Samoa, Tonga and Niue feel warmth of National leader’s campaign fire in the belly

In Samoa this week, Prime Minister John Key indulged in a bit of harmless flattery of his counterpart, Prime Minister Tuilaepa.

Speaking at a High Commission function, he observed he was somewhat envious of Tuilaepa's great power.

Not only was Tuilaepa now both Finance Minister and Prime Minister, he had changed the side of the road Samoans drove on, and changed the international dateline so Samoa was an hour ahead of New Zealand rather than a day behind.

"I can't even get through an amendment to the Resource Management Act," Mr Key added.


It was a slightly double-edged compliment. Such power vested in one man might be admired in a more status-driven Pacific country, but in New Zealand the word that springs to mind is Muldoon.

But it helped illustrate the mission of Mr Key's Pacific trip, a fairly last-minute affair just four months before an election.

That trip to Samoa, Tonga and Niue ended yesterday. Mr Key had described it as a good-will mission and it soon became clear he was looking for good will towards himself and the National Party. The bells and whistles of the 2009 mission were missing.

That had included a hip-hop group and former All Blacks Michael Jones and Inga Tuigamala. Mr Key had set about winning over the islands by getting into the spirit of it, including dancing in Niue - again something he did not repeat, although he did offer to make the new Pacific Economic Ambassador Shane Jones dance instead.

If his mission in 2009 was to get to know the islands, this time Mr Key wanted to harvest rewards of the relationships, preferably in the currency of votes.

Some in the Pacific community have claimed Palagi politicians with chiefly titles could use them to their political benefit. One even suggested to me that Mr Key, for example, should call a meeting of all Samoans in Auckland who hark back to Poutasi village and tell them all he was their ali'I [high chief] and therefore they had to vote for him.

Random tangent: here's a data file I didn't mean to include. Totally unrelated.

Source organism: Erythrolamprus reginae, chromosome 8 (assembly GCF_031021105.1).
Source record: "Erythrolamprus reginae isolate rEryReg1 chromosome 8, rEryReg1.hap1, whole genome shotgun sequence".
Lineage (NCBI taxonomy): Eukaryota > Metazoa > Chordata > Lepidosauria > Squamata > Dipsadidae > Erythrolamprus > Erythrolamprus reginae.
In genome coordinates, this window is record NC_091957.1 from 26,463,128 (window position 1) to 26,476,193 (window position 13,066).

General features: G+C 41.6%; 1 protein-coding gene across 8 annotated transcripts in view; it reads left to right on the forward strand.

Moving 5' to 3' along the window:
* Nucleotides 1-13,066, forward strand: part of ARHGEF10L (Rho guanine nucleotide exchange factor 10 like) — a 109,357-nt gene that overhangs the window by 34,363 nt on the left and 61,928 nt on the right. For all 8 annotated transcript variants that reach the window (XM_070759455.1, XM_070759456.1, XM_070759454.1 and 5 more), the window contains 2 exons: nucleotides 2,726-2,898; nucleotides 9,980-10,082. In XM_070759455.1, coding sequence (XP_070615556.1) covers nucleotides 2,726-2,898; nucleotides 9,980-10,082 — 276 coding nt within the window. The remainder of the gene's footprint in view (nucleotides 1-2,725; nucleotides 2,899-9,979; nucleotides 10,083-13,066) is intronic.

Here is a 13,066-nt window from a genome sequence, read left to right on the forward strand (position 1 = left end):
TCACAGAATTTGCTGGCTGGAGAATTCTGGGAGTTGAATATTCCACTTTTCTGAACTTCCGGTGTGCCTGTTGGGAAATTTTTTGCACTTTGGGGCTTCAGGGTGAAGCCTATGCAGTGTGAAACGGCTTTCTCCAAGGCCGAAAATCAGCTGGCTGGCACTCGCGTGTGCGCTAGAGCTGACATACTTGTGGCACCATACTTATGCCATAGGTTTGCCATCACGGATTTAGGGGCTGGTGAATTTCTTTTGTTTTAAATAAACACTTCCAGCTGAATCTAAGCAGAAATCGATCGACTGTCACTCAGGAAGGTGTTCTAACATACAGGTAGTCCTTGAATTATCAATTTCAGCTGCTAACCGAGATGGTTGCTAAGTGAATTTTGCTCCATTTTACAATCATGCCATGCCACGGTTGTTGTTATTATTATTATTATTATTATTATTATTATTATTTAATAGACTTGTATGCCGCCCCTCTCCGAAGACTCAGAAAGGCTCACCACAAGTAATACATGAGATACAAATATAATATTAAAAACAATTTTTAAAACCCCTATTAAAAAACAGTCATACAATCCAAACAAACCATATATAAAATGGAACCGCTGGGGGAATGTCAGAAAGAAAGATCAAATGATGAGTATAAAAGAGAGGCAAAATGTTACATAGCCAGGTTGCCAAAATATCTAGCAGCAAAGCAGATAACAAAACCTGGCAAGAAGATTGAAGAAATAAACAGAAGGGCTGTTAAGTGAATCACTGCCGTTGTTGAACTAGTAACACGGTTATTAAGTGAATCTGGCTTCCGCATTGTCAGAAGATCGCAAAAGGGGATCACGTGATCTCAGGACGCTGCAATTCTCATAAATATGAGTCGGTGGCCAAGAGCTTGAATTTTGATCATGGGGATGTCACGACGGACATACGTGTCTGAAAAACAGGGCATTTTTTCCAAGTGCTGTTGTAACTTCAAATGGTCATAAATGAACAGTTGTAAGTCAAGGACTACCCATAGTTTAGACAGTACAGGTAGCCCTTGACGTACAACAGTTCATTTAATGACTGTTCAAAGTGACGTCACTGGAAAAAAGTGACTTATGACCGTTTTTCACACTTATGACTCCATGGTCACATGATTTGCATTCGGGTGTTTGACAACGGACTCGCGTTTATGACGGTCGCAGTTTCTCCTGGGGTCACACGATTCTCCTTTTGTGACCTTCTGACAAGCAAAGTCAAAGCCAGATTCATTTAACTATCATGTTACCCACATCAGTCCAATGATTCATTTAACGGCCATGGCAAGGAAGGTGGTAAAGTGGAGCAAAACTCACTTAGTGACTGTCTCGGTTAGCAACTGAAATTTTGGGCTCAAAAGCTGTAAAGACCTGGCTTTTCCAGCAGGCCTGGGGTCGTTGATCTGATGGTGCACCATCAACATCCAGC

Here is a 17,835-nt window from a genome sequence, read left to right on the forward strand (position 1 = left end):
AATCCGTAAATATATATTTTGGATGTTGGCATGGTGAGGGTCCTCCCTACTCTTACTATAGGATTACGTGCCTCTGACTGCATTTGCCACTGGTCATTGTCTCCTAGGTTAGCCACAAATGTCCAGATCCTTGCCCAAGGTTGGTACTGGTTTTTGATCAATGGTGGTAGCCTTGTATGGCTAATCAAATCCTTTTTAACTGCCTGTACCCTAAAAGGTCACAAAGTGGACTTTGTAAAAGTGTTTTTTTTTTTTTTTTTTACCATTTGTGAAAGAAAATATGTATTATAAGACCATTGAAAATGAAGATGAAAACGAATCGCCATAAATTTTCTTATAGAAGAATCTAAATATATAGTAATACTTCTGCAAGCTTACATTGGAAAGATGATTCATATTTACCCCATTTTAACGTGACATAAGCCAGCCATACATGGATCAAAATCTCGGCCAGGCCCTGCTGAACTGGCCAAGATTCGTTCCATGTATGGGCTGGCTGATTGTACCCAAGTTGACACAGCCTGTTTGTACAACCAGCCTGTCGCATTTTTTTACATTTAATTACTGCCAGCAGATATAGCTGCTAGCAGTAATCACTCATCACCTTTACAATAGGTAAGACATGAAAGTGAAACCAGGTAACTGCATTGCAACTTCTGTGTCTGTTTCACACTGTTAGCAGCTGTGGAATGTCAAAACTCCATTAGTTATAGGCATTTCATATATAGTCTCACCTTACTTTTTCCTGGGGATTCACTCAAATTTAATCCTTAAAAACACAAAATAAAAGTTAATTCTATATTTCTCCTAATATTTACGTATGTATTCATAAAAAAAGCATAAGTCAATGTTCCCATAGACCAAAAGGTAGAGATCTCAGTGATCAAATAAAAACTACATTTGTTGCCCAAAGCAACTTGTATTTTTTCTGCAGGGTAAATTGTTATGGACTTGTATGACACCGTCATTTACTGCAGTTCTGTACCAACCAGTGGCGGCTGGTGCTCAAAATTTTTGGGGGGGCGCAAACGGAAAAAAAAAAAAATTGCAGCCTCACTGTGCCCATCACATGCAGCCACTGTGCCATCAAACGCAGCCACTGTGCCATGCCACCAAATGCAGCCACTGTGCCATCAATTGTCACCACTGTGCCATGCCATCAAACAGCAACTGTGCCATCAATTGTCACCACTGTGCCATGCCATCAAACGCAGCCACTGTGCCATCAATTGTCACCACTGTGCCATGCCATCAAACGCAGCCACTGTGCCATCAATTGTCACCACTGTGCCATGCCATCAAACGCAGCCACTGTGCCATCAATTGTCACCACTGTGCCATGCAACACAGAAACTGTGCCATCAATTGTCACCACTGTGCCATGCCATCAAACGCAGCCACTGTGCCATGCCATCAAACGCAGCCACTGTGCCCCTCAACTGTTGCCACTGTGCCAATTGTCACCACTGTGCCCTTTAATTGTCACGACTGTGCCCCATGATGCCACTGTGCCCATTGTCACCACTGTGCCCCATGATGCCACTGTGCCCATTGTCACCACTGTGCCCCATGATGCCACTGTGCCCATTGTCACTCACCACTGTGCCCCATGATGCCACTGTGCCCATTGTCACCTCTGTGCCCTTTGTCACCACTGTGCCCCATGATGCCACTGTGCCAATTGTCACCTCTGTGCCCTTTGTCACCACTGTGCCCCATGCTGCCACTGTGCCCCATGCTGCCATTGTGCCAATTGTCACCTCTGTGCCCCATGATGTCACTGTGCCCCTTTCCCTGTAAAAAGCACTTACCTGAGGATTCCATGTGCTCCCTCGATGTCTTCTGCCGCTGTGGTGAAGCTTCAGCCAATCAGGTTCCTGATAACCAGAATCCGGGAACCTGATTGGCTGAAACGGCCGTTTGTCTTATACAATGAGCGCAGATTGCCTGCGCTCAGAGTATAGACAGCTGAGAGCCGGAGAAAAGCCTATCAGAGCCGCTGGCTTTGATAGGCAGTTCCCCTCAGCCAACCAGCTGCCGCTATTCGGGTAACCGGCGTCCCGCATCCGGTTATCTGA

Of course, To'osavali John Key could do no such thing without getting into a bit of strife. So he did the next best thing - he visited Poutasi, coincidentally reminding Samoans back in New Zealand that he was a chief.

In Samoa, Mr Key used a joint press conference with Tuilaepa to boast about how well Pacific Islanders were doing back in New Zealand under National. In Niue, he told a group of schoolchildren that his best advice to aspiring politicians was to "join the National Party".


It was effectively a shameless campaign trip - with Labour MP David Shearer and Greens co-leader Metiria Turei in tow, but largely unable to counter Mr Key's boasts at events where only he had speaking rights.

Mr Shearer didn't let him get away with it completely. When one of those Niuean schoolchildren asked Mr Key if politicians had to be good liars, Mr Shearer chipped in that in that department Mr Key was "first class".

There was a "quips at dawn" episode in Tonga. After Ambassador Jones said grace in te reo, Mr Key said he was sure he had heard the words "brighter future' in it - National's campaign slogan in 2011. Mr Shearer was quick to retort he was sure he had heard the word "Oravida" - the export company that got Justice Minister Judith Collins into a pickle.

Facing off, the two continued to trade similar such witticisms for a wee while. Both were laughing, but it looked for all the world like dogs scrapping over a bone.

Labour had handed Mr Key a gift in advance, by publicly musing that it would restrict immigration if needed. The PM poked at it with his scaremongering stick, saying it would mean some migrants' families would be left behind. It was migration of a different sort he really cared about.

Mr Key's constant claims Pacific voters were migrating to National were undoubtedly a tad hyperbolic. Then again, he is not looking for a massive swing. In elections where every per cent counts, so too does every vote, and if there is a chance they can be found on the islands, then to the islands he went.